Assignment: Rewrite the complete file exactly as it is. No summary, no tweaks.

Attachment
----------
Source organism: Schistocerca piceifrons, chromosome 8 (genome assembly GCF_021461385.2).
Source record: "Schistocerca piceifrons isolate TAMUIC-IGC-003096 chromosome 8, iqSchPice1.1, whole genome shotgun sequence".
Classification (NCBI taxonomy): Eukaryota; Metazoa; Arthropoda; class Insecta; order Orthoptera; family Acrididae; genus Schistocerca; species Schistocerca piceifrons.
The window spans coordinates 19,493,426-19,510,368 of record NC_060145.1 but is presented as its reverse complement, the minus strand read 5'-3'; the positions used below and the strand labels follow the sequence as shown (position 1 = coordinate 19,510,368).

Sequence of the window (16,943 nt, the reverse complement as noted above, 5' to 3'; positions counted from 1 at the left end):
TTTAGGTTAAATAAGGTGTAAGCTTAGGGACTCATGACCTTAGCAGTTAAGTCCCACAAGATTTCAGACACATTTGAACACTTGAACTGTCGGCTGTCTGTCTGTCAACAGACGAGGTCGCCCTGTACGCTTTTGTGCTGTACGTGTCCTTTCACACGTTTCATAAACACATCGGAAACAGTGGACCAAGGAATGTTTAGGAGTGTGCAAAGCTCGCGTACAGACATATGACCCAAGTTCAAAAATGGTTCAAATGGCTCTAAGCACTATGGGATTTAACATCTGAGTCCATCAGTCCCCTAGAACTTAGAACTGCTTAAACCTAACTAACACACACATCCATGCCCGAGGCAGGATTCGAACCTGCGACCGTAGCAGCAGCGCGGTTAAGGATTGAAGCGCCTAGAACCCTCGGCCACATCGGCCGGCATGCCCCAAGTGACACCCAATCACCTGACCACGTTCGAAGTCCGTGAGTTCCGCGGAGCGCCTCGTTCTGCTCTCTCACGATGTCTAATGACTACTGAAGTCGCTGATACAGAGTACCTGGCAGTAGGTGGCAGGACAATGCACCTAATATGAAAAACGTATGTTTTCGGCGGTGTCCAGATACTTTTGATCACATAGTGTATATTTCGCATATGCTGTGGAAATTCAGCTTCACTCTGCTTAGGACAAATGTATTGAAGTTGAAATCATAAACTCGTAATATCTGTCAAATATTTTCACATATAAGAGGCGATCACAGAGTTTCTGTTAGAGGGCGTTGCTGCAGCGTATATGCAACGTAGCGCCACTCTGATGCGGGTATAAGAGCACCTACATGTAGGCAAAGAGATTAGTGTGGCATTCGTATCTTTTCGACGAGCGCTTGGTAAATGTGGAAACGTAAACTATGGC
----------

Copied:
Source organism: Schistocerca piceifrons, chromosome 8 (genome assembly GCF_021461385.2).
Source record: "Schistocerca piceifrons isolate TAMUIC-IGC-003096 chromosome 8, iqSchPice1.1, whole genome shotgun sequence".
Classification (NCBI taxonomy): Eukaryota; Metazoa; Arthropoda; class Insecta; order Orthoptera; family Acrididae; genus Schistocerca; species Schistocerca piceifrons.
The window spans coordinates 19,493,426-19,510,368 of record NC_060145.1 but is presented as its reverse complement, the minus strand read 5'-3'; the positions used below and the strand labels follow the sequence as shown (position 1 = coordinate 19,510,368).

Sequence of the window (16,943 nt, the reverse complement as noted above, 5' to 3'; positions counted from 1 at the left end):
TTTAGGTTAAATAAGGTGTAAGCTTAGGGACTCATGACCTTAGCAGTTAAGTCCCACAAGATTTCAGACACATTTGAACACTTGAACTGTCGGCTGTCTGTCTGTCAACAGACGAGGTCGCCCTGTACGCTTTTGTGCTGTACGTGTCCTTTCACACGTTTCATAAACACATCGGAAACAGTGGACCAAGGAATGTTTAGGAGTGTGCAAAGCTCGCGTACAGACATATGACCCAAGTTCAAAAATGGTTCAAATGGCTCTAAGCACTATGGGATTTAACATCTGAGTCCATCAGTCCCCTAGAACTTAGAACTGCTTAAACCTAACTAACACACACATCCATGCCCGAGGCAGGATTCGAACCTGCGACCGTAGCAGCAGCGCGGTTAAGGATTGAAGCGCCTAGAACCCTCGGCCACATCGGCCGGCATGCCCCAAGTGACACCCAATCACCTGACCACGTTCGAAGTCCGTGAGTTCCGCGGAGCGCCTCGTTCTGCTCTCTCACGATGTCTAATGACTACTGAAGTCGCTGATACAGAGTACCTGGCAGTAGGTGGCAGGACAATGCACCTAATATGAAAAACGTATGTTTTCGGCGGTGTCCAGATACTTTTGATCACATAGTGTATATTTCGCATATGCTGTGGAAATTCAGCTTCACTCTGCTTAGGACAAATGTATTGAAGTTGAAATCATAAACTCGTAATATCTGTCAAATATTTTCACATATAAGAGGCGATCACAGAGTTTCTGTTAGAGGGCGTTGCTGCAGCGTATATGCAACGTAGCGCCACTCTGATGCGGGTATAAGAGCACCTACATGTAGGCAAAGAGATTAGTGTGGCATTCGTATCTTTTCGACGAGCGCTTGGTAAATGTGGAAACGTAAACTATGGC